Viral Load HIV

Viral Load HIV



What is HIV viral load?

The virus number test measures how much human immunodeficiency virus (HIV) is in the blood. The number of viruses is first measured when you are diagnosed with HIV infection. This initial measurement functions as a basis, and subsequent measurements will be compared with basic measurements. Because the number of viruses can vary from day to day, trends over time are useful for determining whether an infection is getting worse. If the number of viruses increases along several measurements, the infection worsens. If the trend in the number of viruses decreases along several measurements, it means the infection is improving.

The number of viruses is measured using one of three different types of tests:

  • reverse-transcriptase polymerase (RT-PCR) chain reaction test
  • branched DNA test (bDNA)
  • nucleic acid sequence-based amplification (NASBA) tests

This test measures the amount of genetic material (RNA) in HIV in the blood. However, each test gives different results from each other so it is important to use the same test all the time.

When should I undergo HIV viral load?

The different time you need in an HIV number test includes:

  • right after the diagnosis, which is called basic measurement. The results of the next tests can be compared with that test
  • every 2-8 weeks at the beginning of treatment or with changes in treatment. This helps assess how the drug works
  • every 3-6 months or according to the doctor's direction if the treatment is effective

Doctors may consider measuring the amount of the virus along with your CD4 + count to decide when to start antiretrovirus therapy.

Prevention & amp; warning

What should I know before undergoing HIV viral load?

Don't compare the results of different methods (RT-PCR, bDNA, NASBA) to measure the number of viruses. It is important to use the same measurement method every time. The result of an undetectable virus does not mean you are no longer exposed to HIV in the blood, but only means that the amount of HIV in the blood is too low to be detected in the test. HIV can still be transmitted to other people even though the number of viruses cannot be detected.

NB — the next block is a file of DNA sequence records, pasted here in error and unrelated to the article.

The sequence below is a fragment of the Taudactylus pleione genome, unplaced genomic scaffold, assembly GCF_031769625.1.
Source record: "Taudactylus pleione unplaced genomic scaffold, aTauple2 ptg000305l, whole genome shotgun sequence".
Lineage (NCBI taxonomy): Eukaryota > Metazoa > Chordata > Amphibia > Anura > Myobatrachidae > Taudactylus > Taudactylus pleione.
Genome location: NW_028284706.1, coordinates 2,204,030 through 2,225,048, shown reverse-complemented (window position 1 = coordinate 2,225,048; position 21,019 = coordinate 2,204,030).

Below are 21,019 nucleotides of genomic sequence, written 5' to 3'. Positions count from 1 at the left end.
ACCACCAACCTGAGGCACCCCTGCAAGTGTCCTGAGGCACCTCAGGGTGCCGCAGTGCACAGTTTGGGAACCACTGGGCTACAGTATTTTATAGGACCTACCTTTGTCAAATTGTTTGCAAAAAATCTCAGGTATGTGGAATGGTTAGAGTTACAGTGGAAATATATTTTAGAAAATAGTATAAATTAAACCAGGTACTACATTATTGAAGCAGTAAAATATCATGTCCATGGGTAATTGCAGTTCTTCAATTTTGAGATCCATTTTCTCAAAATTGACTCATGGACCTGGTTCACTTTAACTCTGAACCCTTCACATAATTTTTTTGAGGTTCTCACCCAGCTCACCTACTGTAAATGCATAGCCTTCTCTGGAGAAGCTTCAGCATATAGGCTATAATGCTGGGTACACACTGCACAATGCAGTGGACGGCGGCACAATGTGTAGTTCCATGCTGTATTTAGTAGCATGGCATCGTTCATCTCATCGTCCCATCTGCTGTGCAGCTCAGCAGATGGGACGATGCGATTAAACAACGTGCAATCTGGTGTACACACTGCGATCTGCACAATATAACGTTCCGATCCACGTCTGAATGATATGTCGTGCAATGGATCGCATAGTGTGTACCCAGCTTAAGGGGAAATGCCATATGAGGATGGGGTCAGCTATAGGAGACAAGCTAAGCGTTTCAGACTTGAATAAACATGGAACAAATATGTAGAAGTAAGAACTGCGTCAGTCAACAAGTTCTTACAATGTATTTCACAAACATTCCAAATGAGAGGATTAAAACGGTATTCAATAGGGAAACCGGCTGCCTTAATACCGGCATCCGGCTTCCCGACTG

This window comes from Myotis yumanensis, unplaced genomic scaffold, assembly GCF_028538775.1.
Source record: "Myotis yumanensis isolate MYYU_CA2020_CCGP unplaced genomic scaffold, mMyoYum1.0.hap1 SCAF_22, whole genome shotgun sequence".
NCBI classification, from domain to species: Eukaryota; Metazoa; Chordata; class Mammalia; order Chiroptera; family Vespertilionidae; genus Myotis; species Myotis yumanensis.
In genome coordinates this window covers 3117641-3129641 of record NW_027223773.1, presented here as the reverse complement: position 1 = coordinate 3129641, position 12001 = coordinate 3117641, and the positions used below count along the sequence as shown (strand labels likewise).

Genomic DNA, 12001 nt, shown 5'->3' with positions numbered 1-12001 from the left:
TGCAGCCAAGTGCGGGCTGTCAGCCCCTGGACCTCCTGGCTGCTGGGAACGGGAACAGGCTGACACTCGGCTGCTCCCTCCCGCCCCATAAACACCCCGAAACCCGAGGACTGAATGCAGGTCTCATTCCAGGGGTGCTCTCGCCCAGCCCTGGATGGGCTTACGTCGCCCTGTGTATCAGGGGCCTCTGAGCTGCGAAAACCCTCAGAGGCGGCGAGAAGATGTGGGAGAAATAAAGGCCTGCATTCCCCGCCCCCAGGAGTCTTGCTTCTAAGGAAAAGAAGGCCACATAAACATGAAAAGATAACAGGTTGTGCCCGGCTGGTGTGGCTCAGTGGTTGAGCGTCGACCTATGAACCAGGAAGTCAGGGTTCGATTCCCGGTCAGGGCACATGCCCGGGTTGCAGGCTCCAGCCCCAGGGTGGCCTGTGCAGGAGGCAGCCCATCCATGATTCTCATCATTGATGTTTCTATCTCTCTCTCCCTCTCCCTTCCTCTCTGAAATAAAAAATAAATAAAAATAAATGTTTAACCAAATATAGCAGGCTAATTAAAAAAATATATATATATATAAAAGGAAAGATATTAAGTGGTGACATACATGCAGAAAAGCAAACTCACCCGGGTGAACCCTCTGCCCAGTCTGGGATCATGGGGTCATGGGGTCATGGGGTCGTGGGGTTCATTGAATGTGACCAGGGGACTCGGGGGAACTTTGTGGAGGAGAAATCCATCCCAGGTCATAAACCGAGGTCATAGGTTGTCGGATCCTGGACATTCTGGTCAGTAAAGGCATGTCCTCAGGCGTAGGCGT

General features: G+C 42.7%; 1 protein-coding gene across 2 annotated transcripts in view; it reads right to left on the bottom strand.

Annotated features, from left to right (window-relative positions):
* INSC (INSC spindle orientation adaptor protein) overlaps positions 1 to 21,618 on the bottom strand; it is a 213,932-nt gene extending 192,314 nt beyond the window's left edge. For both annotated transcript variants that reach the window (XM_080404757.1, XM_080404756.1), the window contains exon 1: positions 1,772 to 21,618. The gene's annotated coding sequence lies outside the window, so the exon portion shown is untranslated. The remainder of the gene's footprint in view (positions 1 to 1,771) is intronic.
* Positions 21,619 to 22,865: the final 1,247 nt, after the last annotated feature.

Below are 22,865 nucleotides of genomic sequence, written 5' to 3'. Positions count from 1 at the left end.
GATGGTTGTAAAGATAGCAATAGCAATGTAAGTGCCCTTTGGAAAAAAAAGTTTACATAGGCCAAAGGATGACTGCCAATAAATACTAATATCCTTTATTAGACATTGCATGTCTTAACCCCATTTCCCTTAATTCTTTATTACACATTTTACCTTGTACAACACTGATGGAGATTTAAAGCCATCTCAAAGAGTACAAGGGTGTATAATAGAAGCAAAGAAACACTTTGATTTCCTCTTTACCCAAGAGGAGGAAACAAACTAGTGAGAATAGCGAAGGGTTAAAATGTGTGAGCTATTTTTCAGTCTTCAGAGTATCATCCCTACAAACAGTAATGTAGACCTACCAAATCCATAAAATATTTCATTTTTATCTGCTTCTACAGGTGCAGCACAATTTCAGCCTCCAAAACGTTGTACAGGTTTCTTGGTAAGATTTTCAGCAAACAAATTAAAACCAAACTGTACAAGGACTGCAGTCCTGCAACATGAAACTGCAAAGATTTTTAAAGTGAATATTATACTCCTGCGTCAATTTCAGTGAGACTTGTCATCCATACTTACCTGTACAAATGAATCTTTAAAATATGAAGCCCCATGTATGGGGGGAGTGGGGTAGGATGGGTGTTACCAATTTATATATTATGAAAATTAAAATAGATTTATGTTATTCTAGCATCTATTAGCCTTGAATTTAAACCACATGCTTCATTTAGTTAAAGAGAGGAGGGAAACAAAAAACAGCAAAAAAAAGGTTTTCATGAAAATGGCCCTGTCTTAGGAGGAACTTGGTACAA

Virus count tests are not routinely used to diagnose HIV. HIV antibody tests are used for this purpose. The number of viruses tested by the PCR method is very sensitive, which can give some wrong HIV positive results.


What should I do before I undergo HIV viral load?

You don't need to do anything before taking this test.

What is the HIV viral load process?

The doctor will clean a small area on your arm or elbow with an antiseptic cloth or alcohol pad. In some cases, your doctor will tie an elastic belt around your upper arm to increase blood flow so that blood can collect from the arteries much more easily. Your arm is then pierced with a needle inserted into the artery. The pipe that collects blood is attached to the other end of the needle.

After enough blood has been collected, the doctor will pull out the needle and then put cotton and bandages to stop bleeding at the place where the skin is pierced with a needle.

What should I do after undergoing HIV viral load?

You will be notified when you can find out the test results. The doctor will explain the meaning of the test results and you must follow the doctor's instructions.

Explanation of Test Results

What do the test results mean?

Test results can take 2 weeks.

The normal values ​​listed here — called range references — are only as a guide. This range varies from one laboratory to another and depends on the test method used (RT-PCR, bDNA, NASBA). Your laboratory may have a different range for normal benchmarks. Reports from the laboratory must contain the range used by your laboratory. In addition, your doctor will assess your results based on your health and other factors. This means that values ​​outside the normal values ​​listed here may still be normal for you or your laboratory.

The result of the virus count is reported as the number of HIV copies in milliliters (saliva /ml) of blood. Every virus is called a "copy" because HIV reproduces by making its own copy (replica).

Viral load

Normal: HIV is not detected in the blood.

Abnormal: HIV is detected in the blood. The doctor will compare the current measurements with the previous values.
If the number of viruses increases, the infection worsens, and vice versa.
Hello Health Group does not provide medical advice, diagnosis, or treatment.


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